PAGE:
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A Shetland Adventure

We were 10 minutes into the water crossing and could not see land ahead or behind us. The mainland had faded into the mist and the only visual clue we had was a blue horizon merging from sea into sky. I was flying with my eye trained on a compass heading of 60 degrees North-East. My mind was on the white capped waves 5000ft below us and the all-consuming emptiness.

So our journey had begun 4 days earlier, along the central spine of the UK. It had taken 2 hours to prepare the panniers and exorcise all of the luxuries. Everything was packed to a reasonable dimension, and we had it whittled it down to 2 set of clothes each; daytime and night-time. Michael Fishs' long-range forecast on the BBC website had looked promising for the next couple of weeks; high pressure and settled weather were predicted in Scotland and beyond.

Leaving our home farm strip in Northamptonshire, we set off to a warm day with a light 4 mph North-Easterly headwind to Barton, Manchester. Swollen cumulus clouds dotted the sky as we stayed below them in the 7Km haze, passing many the gliders soaring around the cloud-base.

Navigating the Manchester Airspace was on my mind as we approached the boundary of the low-level corridor. My passenger was feeling a bit green from reading her own chart that was velcroed around my waist under my arms, and we decided to put down at Ashcroft Farm. It also gave me the opportunity to assert our position before crossing through, having never done this before.

“Are you the local decorator, then?” I asked a guy in the hangar clad in white paint-spattered overalls. “Um, No, I’m an inspector from the CAA”.

20 minutes later and tuned into the Barton frequency, it sounded busy as we approached and tried to squeeze our intentions into a gap in the airwaves. Landing on runway 27 meant an approach over a motorway and a housing estate which I was not overly keen on, and I was careful to keep the final approach higher than normal, just in case. We filled the tank to the brim with fuel and planned our next leg to Gigha in the Hebrides over some Barton soup and rolls.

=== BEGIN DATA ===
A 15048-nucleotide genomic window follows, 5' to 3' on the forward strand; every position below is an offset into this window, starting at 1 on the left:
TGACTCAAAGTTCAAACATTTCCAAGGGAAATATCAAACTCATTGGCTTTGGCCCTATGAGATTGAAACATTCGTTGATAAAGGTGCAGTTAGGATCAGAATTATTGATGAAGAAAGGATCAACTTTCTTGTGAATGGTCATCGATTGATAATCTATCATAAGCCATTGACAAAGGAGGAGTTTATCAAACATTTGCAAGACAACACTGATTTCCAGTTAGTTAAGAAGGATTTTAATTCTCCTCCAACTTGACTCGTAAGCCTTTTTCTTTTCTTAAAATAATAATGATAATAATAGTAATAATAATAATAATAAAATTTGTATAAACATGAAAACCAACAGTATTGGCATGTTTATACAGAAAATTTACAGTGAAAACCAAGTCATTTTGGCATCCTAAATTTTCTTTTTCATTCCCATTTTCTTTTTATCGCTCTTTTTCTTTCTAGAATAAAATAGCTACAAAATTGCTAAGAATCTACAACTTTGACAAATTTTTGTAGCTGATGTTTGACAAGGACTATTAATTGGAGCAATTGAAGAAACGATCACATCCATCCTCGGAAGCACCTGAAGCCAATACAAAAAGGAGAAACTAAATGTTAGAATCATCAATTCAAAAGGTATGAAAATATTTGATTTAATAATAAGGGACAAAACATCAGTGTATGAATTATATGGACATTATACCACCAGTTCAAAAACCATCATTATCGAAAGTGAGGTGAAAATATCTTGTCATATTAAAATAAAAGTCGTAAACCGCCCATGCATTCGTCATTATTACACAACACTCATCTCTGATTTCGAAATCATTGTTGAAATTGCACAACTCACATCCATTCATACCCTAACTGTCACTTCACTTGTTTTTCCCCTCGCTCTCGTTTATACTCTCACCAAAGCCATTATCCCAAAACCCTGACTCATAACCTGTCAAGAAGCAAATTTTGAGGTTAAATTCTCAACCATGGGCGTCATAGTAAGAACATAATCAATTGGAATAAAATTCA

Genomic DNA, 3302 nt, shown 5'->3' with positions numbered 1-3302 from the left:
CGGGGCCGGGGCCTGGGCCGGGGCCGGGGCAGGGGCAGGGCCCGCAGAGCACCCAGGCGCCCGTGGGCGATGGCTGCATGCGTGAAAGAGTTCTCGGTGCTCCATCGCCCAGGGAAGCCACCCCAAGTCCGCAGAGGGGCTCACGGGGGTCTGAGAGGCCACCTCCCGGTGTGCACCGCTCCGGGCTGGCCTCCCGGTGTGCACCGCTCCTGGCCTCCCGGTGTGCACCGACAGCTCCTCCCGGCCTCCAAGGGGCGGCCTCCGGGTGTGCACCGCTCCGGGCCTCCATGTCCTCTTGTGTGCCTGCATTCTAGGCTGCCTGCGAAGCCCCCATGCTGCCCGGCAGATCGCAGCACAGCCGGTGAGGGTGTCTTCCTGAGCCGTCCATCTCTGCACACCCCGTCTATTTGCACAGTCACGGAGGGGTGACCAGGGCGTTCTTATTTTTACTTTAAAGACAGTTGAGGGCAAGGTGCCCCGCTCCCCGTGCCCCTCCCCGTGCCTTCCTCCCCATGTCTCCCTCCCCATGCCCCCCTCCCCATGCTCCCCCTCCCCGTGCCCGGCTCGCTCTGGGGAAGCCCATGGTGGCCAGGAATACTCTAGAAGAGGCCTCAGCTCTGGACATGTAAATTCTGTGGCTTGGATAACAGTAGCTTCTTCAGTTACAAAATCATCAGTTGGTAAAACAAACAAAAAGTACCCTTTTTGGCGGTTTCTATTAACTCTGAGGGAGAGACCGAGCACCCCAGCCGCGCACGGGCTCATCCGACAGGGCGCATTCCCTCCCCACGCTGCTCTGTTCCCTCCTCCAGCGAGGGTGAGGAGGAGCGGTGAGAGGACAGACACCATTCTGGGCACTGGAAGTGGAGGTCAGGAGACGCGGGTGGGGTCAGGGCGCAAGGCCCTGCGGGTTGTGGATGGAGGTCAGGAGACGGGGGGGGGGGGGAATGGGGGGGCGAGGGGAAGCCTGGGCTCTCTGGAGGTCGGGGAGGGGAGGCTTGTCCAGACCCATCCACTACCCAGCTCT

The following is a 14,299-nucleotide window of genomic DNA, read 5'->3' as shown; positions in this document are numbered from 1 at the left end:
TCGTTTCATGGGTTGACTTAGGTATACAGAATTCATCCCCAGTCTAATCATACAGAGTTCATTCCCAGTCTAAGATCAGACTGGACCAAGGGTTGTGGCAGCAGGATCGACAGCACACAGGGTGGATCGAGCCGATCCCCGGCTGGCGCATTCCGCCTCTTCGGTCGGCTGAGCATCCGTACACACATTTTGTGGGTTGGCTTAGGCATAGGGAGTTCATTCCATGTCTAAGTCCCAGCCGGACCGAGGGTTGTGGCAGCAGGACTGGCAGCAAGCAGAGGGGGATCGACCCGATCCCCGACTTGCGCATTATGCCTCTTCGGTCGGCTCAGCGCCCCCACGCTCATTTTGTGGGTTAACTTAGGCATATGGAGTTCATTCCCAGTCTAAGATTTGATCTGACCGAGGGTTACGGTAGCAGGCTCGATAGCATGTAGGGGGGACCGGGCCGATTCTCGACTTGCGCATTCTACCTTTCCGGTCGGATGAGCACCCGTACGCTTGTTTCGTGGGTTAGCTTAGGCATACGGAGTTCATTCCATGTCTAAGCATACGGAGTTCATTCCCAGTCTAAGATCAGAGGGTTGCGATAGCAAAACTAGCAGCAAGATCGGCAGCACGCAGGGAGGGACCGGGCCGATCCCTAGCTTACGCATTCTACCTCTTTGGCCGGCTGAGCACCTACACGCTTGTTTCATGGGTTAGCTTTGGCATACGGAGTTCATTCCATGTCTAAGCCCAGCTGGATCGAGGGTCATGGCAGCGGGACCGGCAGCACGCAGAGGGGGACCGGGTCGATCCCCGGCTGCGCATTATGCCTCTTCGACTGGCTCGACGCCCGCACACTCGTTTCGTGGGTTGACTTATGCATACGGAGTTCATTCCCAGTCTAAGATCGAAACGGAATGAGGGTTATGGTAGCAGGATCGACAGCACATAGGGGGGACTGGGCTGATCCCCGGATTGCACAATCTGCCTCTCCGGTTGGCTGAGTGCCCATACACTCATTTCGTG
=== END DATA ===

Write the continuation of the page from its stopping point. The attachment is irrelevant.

We found ourselves with a lowering cloud-base as we approached the Lake District in Cumbria, and we elected to follow the M6 through the valley so as not to get sandwiched between a cloud and a mountain top. It was the first time my passenger had seen the mountains from the air by Microlight, and she marvelled at the menacing shadows they cast, and the way in which they rose up to meet the clouds. The wind at 4000ft was giving us a 20MPH tailwind as we headed northwards.

As soon as we emerged from the Lake District, the cloud disappeared almost as soon as it had arrived. The wind was an unforecast 18 Knots on the ground, and we held on tight as we taxied to the pumps to top up with fuel for what we hoped would be the last leg of the day. It was now 18:30, and it was going to involve some real motoring to reach Gigha by sunset at 20:30. I opened the Quik up to it's full hands-off trim speed of 80MPH and nudged the bar into my chest.

As the fiery red sun slipped slowly below the horizon, the temperature dropped and the coastal visibility got worse. By the time we were crossing from the Isle of Arran to Gigha, the display was registering only 0.9oC. We were both shuddering in our seats. A peer over the side of the trike made us discuss what a good choice we had made wearing full immersion suits and lifejackets – several times.

I had already set the mixture on the Quik to “rich”, 3 miles from the island, but with my foot off the throttle and into the descent, the engine started sounding extremely rough; it was actually vibrating on its mountings between 2500 – 3300RPM. What could the problem have been ?



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